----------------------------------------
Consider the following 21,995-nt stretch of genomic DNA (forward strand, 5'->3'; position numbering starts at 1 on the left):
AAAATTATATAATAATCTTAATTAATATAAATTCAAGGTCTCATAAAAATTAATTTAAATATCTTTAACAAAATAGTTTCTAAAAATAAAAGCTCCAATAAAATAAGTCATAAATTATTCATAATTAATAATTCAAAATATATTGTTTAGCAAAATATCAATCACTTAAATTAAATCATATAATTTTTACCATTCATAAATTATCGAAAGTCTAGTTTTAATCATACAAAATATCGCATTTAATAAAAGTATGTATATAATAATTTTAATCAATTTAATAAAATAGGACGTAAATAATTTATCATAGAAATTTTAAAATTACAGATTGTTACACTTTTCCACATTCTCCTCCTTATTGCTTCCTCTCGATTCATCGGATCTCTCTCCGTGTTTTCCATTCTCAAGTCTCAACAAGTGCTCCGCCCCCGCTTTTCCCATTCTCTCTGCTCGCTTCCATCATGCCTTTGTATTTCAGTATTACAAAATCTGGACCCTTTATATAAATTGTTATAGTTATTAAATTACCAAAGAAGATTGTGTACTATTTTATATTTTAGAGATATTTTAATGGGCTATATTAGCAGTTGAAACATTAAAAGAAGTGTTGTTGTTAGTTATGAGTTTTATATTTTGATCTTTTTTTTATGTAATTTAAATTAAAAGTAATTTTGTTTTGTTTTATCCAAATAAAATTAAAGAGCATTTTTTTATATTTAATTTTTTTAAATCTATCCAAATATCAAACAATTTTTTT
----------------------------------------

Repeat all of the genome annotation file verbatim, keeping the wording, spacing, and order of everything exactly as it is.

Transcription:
Consider the following 21,995-nt stretch of genomic DNA (forward strand, 5'->3'; position numbering starts at 1 on the left):
AAAATTATATAATAATCTTAATTAATATAAATTCAAGGTCTCATAAAAATTAATTTAAATATCTTTAACAAAATAGTTTCTAAAAATAAAAGCTCCAATAAAATAAGTCATAAATTATTCATAATTAATAATTCAAAATATATTGTTTAGCAAAATATCAATCACTTAAATTAAATCATATAATTTTTACCATTCATAAATTATCGAAAGTCTAGTTTTAATCATACAAAATATCGCATTTAATAAAAGTATGTATATAATAATTTTAATCAATTTAATAAAATAGGACGTAAATAATTTATCATAGAAATTTTAAAATTACAGATTGTTACACTTTTCCACATTCTCCTCCTTATTGCTTCCTCTCGATTCATCGGATCTCTCTCCGTGTTTTCCATTCTCAAGTCTCAACAAGTGCTCCGCCCCCGCTTTTCCCATTCTCTCTGCTCGCTTCCATCATGCCTTTGTATTTCAGTATTACAAAATCTGGACCCTTTATATAAATTGTTATAGTTATTAAATTACCAAAGAAGATTGTGTACTATTTTATATTTTAGAGATATTTTAATGGGCTATATTAGCAGTTGAAACATTAAAAGAAGTGTTGTTGTTAGTTATGAGTTTTATATTTTGATCTTTTTTTTATGTAATTTAAATTAAAAGTAATTTTGTTTTGTTTTATCCAAATAAAATTAAAGAGCATTTTTTTATATTTAATTTTTTTAAATCTATCCAAATATCAAACAATTTTTTT